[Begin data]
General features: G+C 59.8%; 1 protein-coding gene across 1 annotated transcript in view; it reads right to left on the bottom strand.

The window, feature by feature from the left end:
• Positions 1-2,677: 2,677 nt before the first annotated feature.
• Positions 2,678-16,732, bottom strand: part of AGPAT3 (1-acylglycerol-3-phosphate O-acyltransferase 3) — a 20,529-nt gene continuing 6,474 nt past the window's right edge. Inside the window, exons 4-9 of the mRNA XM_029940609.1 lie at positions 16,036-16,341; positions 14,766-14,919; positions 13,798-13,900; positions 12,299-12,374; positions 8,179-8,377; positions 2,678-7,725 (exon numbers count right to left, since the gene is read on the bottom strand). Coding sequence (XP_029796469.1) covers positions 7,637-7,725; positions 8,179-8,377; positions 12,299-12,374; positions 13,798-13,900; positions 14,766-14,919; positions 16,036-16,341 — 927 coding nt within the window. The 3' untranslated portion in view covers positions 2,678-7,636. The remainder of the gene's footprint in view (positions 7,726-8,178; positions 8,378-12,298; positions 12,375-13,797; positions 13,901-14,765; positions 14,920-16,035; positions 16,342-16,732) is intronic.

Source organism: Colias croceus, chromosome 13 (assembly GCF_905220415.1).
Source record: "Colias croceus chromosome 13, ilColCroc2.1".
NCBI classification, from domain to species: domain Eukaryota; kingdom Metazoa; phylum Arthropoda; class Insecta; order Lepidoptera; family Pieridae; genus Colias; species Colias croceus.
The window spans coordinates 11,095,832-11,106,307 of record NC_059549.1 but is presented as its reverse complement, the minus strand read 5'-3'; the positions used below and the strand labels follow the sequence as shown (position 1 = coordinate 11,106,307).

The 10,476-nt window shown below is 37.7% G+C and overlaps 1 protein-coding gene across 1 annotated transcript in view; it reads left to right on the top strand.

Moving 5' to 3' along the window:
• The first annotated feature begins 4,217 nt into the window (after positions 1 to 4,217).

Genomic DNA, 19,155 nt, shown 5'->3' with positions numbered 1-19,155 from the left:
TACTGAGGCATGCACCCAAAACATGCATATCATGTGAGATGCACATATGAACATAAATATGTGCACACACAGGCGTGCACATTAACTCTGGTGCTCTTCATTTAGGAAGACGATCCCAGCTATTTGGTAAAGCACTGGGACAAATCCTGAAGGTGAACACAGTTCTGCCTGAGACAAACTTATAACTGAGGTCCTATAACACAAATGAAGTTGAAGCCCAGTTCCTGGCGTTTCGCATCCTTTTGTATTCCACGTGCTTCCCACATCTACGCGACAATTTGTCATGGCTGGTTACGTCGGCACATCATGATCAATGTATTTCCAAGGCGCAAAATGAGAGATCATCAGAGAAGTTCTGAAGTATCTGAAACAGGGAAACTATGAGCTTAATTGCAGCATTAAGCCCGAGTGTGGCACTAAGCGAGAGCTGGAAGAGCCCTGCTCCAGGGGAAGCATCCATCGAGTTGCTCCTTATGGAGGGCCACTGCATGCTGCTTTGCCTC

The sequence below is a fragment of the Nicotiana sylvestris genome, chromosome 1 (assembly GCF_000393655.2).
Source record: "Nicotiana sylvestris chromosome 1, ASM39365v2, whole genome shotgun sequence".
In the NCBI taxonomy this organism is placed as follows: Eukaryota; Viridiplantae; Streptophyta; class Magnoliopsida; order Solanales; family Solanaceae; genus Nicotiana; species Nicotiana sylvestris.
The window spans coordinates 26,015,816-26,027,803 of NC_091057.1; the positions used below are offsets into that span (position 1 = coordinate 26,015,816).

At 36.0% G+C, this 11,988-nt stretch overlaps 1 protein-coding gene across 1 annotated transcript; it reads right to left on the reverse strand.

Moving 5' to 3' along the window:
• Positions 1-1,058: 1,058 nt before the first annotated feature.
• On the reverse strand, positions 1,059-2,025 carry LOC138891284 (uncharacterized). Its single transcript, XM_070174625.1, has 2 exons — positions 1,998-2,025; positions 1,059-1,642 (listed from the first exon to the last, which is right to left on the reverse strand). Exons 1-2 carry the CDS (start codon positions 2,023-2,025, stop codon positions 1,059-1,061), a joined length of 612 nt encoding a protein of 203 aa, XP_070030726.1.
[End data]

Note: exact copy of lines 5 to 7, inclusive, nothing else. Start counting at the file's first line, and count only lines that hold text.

Source organism: Colias croceus, chromosome 13 (assembly GCF_905220415.1).
Source record: "Colias croceus chromosome 13, ilColCroc2.1".
NCBI classification, from domain to species: domain Eukaryota; kingdom Metazoa; phylum Arthropoda; class Insecta; order Lepidoptera; family Pieridae; genus Colias; species Colias croceus.